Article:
The 6th Annual RiDNet conference kicked off with a welcome note from the co-director of the Leeds Centre for Global Development (CGD), Prof Caroline Dyer. This was followed by an excellent talk from Dr Tony Bromley of Organisational Development and Professional Learning (OD&PL) on ‘how to make the most out of your conference’. Dr Bromley asked all attendees to write down an email address, and three key words describing each person’s research interests on a post-it note. The notes were then stuck to the ‘networking wall’ at the back of the room, where participants could browse and network throughout the event!
Dr Bromley’s talk was followed by the first keynote address from Prof Barbara Evans, co-director of CGD, who discussed the challenges of urban sanitation. Prof Evans highlighted the importance of PGR conferences (such as this), that foster interdisciplinary collaboration and learning. Prof Evans’s talk was followed by:
Panel 1: ‘Measuring and Evaluating Development’, chaired by Dr Polly Wilding. Three speakers (Lena Jeha, Bianca Van Bavel and Atsiya Amos) introduced their work, and responded to questions from the audience. Panel 1 was followed by a fascinating keynote talk from Hilary Williams, Evidence and Learning Manager at World Vision UK. Hilary outlined the methods used to monitor and evaluate projects, disseminate and communicate findings, including participatory focus-group discussions, ‘story telling’ and visual, web-based platforms (e.g. START Network).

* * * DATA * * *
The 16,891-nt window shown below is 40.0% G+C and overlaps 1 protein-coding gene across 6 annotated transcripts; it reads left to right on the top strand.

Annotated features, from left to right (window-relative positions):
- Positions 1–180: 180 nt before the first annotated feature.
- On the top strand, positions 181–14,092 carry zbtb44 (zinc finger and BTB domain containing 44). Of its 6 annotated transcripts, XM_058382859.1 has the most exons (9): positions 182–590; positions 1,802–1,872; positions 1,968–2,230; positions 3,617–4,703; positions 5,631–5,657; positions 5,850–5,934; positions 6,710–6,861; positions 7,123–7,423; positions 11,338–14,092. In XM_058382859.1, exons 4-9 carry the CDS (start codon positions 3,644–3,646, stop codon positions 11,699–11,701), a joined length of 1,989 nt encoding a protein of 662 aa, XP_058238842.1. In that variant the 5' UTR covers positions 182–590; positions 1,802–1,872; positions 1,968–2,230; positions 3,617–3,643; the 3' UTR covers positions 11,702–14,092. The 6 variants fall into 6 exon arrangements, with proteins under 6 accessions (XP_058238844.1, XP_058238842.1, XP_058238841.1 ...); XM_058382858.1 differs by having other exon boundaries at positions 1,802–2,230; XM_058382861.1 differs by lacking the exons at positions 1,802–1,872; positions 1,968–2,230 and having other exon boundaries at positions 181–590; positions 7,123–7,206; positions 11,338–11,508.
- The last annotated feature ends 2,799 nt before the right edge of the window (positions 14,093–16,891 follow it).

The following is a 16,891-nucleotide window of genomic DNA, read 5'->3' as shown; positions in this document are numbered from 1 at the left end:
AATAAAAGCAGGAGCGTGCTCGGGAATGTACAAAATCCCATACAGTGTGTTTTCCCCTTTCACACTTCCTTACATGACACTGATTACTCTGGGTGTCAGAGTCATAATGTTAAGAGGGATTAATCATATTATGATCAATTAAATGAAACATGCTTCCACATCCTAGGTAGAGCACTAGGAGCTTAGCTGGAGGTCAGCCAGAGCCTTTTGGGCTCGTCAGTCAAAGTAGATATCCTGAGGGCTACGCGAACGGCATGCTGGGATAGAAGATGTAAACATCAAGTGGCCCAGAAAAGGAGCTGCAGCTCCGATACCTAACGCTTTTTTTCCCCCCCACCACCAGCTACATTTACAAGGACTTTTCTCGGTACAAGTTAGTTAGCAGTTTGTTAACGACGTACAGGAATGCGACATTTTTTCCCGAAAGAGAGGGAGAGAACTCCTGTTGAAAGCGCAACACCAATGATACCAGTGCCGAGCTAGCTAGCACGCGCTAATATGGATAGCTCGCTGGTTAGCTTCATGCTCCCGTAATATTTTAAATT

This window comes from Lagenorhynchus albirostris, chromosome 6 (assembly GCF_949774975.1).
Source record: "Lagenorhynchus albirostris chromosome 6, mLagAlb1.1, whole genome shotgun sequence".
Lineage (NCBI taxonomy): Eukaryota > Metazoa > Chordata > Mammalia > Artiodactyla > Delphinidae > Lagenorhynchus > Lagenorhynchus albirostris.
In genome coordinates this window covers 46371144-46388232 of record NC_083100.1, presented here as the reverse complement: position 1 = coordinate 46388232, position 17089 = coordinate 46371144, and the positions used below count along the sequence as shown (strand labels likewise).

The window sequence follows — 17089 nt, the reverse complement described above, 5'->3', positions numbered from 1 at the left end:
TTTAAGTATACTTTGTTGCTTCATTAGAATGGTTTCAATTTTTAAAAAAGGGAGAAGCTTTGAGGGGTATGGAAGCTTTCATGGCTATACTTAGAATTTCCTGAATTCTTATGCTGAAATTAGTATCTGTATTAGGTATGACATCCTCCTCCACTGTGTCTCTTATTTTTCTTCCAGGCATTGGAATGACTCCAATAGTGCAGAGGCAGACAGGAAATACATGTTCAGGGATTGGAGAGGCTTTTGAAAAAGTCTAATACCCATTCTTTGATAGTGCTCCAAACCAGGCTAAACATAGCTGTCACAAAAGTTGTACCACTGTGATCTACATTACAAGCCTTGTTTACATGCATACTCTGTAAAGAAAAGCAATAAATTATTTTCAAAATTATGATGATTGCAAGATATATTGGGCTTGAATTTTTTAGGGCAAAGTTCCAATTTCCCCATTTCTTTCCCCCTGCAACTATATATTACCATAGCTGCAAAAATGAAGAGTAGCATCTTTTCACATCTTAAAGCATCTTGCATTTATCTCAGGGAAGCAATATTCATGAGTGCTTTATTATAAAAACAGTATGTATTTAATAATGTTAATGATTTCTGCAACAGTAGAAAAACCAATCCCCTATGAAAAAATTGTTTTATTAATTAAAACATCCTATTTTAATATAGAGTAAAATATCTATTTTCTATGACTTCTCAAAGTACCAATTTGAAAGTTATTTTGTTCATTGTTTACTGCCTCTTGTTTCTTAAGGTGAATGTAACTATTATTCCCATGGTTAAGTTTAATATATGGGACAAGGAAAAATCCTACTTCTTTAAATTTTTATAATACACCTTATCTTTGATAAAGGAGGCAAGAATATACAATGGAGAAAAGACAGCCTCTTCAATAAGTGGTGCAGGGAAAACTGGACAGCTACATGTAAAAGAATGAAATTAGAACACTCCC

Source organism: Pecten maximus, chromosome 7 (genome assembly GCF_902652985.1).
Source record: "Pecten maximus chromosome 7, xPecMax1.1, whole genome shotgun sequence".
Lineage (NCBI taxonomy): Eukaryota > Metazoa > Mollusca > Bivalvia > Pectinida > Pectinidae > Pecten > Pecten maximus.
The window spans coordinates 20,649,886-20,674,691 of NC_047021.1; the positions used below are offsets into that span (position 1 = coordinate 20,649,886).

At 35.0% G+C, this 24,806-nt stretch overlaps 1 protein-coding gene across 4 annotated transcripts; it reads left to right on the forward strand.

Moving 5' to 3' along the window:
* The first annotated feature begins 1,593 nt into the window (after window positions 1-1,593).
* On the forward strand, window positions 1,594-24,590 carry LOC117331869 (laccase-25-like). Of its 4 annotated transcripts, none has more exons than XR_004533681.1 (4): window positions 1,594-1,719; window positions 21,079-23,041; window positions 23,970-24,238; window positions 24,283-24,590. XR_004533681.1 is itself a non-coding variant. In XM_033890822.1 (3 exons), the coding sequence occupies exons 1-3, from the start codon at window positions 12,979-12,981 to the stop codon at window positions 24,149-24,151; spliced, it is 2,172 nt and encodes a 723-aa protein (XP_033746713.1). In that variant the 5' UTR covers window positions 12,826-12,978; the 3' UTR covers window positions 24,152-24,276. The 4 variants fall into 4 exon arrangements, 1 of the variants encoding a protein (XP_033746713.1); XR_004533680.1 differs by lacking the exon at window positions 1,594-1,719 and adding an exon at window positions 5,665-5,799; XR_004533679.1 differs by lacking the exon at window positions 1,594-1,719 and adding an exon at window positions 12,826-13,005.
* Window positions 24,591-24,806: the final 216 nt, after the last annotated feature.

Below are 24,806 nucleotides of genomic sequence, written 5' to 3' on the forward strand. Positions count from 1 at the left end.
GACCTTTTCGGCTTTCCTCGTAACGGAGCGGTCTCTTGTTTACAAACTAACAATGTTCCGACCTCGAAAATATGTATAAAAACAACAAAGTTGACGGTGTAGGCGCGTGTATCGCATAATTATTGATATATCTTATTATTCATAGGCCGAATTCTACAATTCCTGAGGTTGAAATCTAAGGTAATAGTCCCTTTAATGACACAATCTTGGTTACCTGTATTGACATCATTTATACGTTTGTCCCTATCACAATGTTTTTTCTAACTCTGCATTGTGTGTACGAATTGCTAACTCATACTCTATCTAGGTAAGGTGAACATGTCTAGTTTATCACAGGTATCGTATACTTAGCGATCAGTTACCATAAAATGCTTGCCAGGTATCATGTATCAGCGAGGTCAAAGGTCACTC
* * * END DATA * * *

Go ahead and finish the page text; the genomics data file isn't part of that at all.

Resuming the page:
Panel 2: Chaired by Rachel Palfrey, kicked off after lunch, with talks from Chris Blois-Brooke, Brendan Lawson and Elle Seaver on ‘Reporting and Documenting Development’.
Panel 3: ‘Linking Academia and Practice’, chaired by Thirze Hermans. The session included talks from Ameena Al Rasheed, Lucy Atkinson, Xaman Minillo and Niki Sole.
This last panel linked well to the roundtable discussion on ‘Careers in Development Practice’, chaired by Dr Sally Cawood, with insights from Hilary Williams (World Vision UK), Jill Healey (Child Hope UK), Chris Blois-Brooke (The Community Performance Network) and Elle Seaver (The Seaver Foundation). The panellists discussed their journeys into development practice, and advice they would give early career researchers and practitioners, including:
- gaining as much experience in different roles as possible (especially within large organisations);
- understanding the language of big donors (e.g. DFID);
- having an ability to meet targets and manage budgets effectively;
- having ‘lived experience’ of development practice; and, crucially
- a passion for the work.
The final session consisted of an excellent talk from Dr Nilam Ashra-McGrath on ‘A PhD Rollercoaster’. Dr Ashra-McGrath talked about her ups and downs during the PhD process, and gave some important advice to PhD researchers in the audience.
The conference then concluded with final remarks and thanks from Prof Evans, who handed out the prize for ‘best received speaker’, given (upon voting) to Brendan Lawson (pictured above). This was followed by a wine reception and more networking!